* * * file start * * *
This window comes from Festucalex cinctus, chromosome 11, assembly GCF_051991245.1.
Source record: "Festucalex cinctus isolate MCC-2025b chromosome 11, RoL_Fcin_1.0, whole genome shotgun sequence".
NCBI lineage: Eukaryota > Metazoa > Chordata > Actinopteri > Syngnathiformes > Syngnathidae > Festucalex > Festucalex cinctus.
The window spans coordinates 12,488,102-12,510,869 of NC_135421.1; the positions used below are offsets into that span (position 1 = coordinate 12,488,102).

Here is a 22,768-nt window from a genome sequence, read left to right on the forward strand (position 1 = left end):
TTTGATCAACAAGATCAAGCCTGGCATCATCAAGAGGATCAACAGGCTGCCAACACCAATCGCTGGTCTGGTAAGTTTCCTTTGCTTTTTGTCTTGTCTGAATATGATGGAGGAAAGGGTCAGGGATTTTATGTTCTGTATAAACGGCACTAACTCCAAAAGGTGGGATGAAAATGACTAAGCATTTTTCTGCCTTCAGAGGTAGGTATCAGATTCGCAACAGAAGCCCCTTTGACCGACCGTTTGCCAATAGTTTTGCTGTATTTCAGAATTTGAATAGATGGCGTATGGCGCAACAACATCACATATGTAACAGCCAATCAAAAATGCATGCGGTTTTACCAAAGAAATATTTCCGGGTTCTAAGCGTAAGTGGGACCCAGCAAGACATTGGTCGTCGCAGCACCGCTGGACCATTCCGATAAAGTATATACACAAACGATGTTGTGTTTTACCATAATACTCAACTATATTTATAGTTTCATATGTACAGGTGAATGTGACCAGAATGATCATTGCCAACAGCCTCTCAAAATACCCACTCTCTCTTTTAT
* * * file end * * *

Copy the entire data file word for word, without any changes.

This window comes from Festucalex cinctus, chromosome 11, assembly GCF_051991245.1.
Source record: "Festucalex cinctus isolate MCC-2025b chromosome 11, RoL_Fcin_1.0, whole genome shotgun sequence".
NCBI lineage: Eukaryota > Metazoa > Chordata > Actinopteri > Syngnathiformes > Syngnathidae > Festucalex > Festucalex cinctus.
The window spans coordinates 12,488,102-12,510,869 of NC_135421.1; the positions used below are offsets into that span (position 1 = coordinate 12,488,102).

Here is a 22,768-nt window from a genome sequence, read left to right on the forward strand (position 1 = left end):
TTTGATCAACAAGATCAAGCCTGGCATCATCAAGAGGATCAACAGGCTGCCAACACCAATCGCTGGTCTGGTAAGTTTCCTTTGCTTTTTGTCTTGTCTGAATATGATGGAGGAAAGGGTCAGGGATTTTATGTTCTGTATAAACGGCACTAACTCCAAAAGGTGGGATGAAAATGACTAAGCATTTTTCTGCCTTCAGAGGTAGGTATCAGATTCGCAACAGAAGCCCCTTTGACCGACCGTTTGCCAATAGTTTTGCTGTATTTCAGAATTTGAATAGATGGCGTATGGCGCAACAACATCACATATGTAACAGCCAATCAAAAATGCATGCGGTTTTACCAAAGAAATATTTCCGGGTTCTAAGCGTAAGTGGGACCCAGCAAGACATTGGTCGTCGCAGCACCGCTGGACCATTCCGATAAAGTATATACACAAACGATGTTGTGTTTTACCATAATACTCAACTATATTTATAGTTTCATATGTACAGGTGAATGTGACCAGAATGATCATTGCCAACAGCCTCTCAAAATACCCACTCTCTCTTTTAT